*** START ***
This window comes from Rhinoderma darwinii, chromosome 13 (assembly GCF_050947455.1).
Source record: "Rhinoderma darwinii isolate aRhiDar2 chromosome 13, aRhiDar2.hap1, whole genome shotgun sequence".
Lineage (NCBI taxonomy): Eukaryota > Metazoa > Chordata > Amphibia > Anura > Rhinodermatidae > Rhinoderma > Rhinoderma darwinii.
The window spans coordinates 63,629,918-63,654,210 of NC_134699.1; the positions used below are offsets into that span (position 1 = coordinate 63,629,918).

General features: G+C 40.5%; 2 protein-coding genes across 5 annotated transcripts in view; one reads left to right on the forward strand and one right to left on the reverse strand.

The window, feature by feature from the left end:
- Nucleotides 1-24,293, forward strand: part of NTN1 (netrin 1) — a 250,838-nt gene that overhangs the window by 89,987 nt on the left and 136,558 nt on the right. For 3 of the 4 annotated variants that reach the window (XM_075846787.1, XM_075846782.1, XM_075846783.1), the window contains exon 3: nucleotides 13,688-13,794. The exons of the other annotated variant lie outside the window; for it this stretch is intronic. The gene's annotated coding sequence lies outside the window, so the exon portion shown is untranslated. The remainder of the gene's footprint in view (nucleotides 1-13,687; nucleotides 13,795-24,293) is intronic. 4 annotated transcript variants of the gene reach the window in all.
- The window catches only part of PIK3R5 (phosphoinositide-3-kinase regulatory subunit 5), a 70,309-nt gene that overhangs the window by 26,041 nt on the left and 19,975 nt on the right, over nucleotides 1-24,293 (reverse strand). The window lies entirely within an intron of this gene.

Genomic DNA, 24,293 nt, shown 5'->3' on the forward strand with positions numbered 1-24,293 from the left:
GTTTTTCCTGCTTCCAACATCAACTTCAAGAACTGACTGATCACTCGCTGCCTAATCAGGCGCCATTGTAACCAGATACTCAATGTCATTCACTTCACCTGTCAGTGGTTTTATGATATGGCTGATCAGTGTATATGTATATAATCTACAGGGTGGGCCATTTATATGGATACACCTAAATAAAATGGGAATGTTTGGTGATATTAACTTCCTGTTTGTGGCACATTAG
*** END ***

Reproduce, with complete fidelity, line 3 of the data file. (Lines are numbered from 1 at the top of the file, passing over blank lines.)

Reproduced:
Lineage (NCBI taxonomy): Eukaryota > Metazoa > Chordata > Amphibia > Anura > Rhinodermatidae > Rhinoderma > Rhinoderma darwinii.